• NAMI did separate themselves from the Treatment Advocacy Center a few years ago.
  • NAMI is planning on renaming their “consumer council.”
  • They talk about recovery as an outcome much more in their mental health advocacy.
  • Their national board includes people in recovery who know all about the true outcomes research and have made presentations on the lack of long term efficacy for medications.
My friend and frequent guest blogger, Edward Duff,  worked with NAMI for 20 years as their policy analyst. This is another word for political expert or mental health advocacy lobbyist. He has now completely come off medication after coming to Robert Whitaker’s talk here in Kansas City about a year ago.

Edward Duff talks about NAMI mental health advocacy:

If someone said, a car drove by in the road, and I had seen a truck, I would say, “I saw a truck go by, myself.” Nobody but us would know if we saw the same vehicle go by, or if what we saw happened at or near the same time and place. I read a stereotypical comment. I said that I read one and that it was not true in my own experience, and I thought it to be disingenuous to compare a valuable mental health education, advocacy, and support alliance that is doing its best with an uneasy coalition of stakeholders with varying agendas and viewpoints, with dogs in different hunts, so to speak.

My “opinion” of NAMI’s national Consumer Council is from direct on-scene experience, from personal acquaintance with many of the key participants, and extends over a 12-year period. I volunteer for NAMI and have mever been their employee. I have some rather bad things to say about several affiliates, and can point out the best one in the entire nation at NAMI of SW Missouri. They do vary a lot, and I prefer the consumer-sensitive ones. Others have different interests and infrastructure, financial support level, and take on all who wish to join, so it is really a grassroots, volunteer-propelled organization with a growing level of consumer-derived policy advocacy output.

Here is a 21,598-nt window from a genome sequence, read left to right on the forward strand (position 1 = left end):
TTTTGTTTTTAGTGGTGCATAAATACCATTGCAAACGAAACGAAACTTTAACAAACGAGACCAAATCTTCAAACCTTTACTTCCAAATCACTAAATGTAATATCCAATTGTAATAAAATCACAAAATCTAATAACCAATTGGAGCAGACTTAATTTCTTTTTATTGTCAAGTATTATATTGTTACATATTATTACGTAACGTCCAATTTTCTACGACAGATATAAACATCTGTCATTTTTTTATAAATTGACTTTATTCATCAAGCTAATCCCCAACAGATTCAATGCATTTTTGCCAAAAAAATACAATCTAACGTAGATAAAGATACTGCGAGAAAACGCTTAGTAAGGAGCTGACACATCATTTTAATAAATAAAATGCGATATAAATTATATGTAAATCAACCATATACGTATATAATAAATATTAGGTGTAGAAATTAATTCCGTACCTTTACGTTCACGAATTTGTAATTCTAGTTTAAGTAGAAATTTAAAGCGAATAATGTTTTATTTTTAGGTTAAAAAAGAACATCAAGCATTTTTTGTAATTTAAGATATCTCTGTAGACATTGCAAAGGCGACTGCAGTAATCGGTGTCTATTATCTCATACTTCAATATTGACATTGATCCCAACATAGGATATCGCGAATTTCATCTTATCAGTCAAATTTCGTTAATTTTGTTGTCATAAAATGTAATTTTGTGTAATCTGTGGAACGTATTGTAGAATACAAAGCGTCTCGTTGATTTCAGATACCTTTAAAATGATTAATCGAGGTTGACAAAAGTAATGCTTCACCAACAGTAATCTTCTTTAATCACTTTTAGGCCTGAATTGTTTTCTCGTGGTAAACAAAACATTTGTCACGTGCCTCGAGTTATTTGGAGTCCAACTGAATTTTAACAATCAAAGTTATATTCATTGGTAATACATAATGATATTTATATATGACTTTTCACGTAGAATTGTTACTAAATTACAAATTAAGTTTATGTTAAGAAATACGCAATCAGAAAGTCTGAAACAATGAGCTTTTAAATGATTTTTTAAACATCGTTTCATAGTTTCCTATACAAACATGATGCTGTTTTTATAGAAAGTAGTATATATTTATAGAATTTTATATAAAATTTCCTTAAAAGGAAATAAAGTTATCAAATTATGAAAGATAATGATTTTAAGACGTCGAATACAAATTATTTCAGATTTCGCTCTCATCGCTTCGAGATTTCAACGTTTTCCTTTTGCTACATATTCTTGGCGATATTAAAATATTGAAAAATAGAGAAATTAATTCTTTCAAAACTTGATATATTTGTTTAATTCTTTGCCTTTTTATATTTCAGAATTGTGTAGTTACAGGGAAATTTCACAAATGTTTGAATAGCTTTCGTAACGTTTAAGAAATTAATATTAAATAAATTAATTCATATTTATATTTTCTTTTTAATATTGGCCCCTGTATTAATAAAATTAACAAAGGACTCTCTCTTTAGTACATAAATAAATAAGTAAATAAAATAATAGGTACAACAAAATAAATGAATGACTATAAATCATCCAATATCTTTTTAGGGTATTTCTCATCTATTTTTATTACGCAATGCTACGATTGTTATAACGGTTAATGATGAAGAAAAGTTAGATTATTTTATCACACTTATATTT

Of course, the family members who have been injured by diagnosed loved-ones have very different concerns than those loved-ones with the diagnoses. Some of us actually straddle these silos or competing interests and find it to be an often uneasy alliance for a very good cause, finding solutions to what the mainstream calls “mental illness.” It is very apparent to me that there is no such thing, but if I were advocating about “the blues”, or “rapid ideation,” most people would not understand initially what I was talking about. The same problem crops up for the term, “consumer.”